Top 10 Albums of the Year: #7

Colleen - Les Ondes Silencieuses (Leaf)
Cécile Schott's third release as Colleen finds her stripping the elements of her music to their barest essentials. Absent are any of the more obviously electronic or processed effects that crept into her previous work and the recording quality is distinctly more sharp at the edges, deep as a well. This is all so the individual instruments (and the individual notes and chords they produce) can command the listener's attention. These instruments include clarinet, crystal bells, spinet (similar to a harpsichord), classical guitar and viola da gamba, which is somewhere between a cello and viola with more strings. Now I actually didn't like this turn to spare instrumentation at first. I thought things sounded really bare compared to Colleen's earlier work. The more I listened though, the more each composition sort of bloomed in my head into this full sounding thing.
"This Place in Time" invites the listener in with its slow, patiently bowed chords. "Sea of Tranquility" and "Sun Against My Eyes" each pair classical guitar with clarinet. When light guitar strumming enters halfway through "Sea," it's surprising that such a relatively gentle touch can cause such a palpable sense of tension, a small but real thrill, while "Sun" floats along like the saddest first day of spring. "Echoes and Coral" stands out on the album if for no other reason than the fact that it's the only track that features (solely) crystal bells being played. Schott gives ample time for their delicate tones to ring out and fade, bringing to mind a clear, near-motionless tide pool. "Le Bateau" brings the album proper to its close (the Japanese edition has some wonderful, clear live takes of songs not recorded in the studio). Plucked guitar leads into a quietly menacing viola da gamba midsection, implying the rocking of the boat suggested in the song's title, the imminence of capsizing. But the song is led gracefully back into the guitar melody we started with, and the boat goes bobbing along. The album as a whole is shot through with a definite thread of melancholy, and if you're in a great mood Les Ondes Silencieuses might not be a bit of a downer. But the songs, to me, don't imply an artist wracked with depressing thoughts or a depressing life. Instead the songs speak of a serene personality, aware of and in tune with the transient nature her experiences. Not to get all philosophical or anything.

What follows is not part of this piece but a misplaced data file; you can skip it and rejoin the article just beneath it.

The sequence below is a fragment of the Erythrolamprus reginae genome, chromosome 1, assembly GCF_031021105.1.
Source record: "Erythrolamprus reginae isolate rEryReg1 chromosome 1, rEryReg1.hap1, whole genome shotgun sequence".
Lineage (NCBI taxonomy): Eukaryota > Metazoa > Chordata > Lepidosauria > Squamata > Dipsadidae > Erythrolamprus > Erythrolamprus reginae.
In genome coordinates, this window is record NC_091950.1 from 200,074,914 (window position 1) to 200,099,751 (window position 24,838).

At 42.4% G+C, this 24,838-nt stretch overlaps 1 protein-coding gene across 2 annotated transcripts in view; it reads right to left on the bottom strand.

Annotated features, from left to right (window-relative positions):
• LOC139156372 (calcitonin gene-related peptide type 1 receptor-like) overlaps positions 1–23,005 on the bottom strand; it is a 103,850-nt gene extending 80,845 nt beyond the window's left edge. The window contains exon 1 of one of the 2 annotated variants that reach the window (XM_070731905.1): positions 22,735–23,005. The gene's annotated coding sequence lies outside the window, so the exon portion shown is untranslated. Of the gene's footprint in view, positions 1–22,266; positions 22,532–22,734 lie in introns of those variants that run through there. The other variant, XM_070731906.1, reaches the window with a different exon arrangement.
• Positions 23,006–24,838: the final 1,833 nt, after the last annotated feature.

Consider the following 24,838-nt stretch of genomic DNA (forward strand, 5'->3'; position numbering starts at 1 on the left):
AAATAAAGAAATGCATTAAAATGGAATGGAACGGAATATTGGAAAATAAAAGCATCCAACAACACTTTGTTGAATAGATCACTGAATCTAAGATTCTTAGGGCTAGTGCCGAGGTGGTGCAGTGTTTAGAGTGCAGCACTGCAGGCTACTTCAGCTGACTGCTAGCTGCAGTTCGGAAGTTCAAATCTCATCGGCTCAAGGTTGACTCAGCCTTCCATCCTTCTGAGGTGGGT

I've read in at least one, perhaps more than one place that the music of Colleen is slow to the extent that it requires too much devoted attention, or otherwise it fades to the background. This is kind of a bullshit pan on music that's really exceptionally crafted. These songs are meant to stop the listener in their tracks. They don't beg for attention, but the really deserve it. Is it such a bad thing to actually listen closely to a song? To take in the richness of a tone wholly? And it seems like the fact that silence exists on this album might freak people out (I mean, it's in the title). But I shouldn't have to defend non-existent attacks on Colleen's music, because it speaks for itself and is perfect as it is. Those who enjoy some of the more popular indie-neo-classical-whatever composers around (Max Richter, Jóhann Jóhannsson, Sylvain Chauveau) need to listen to this. A pure, unpretentiously beautiful (and heinously overlooked) album.

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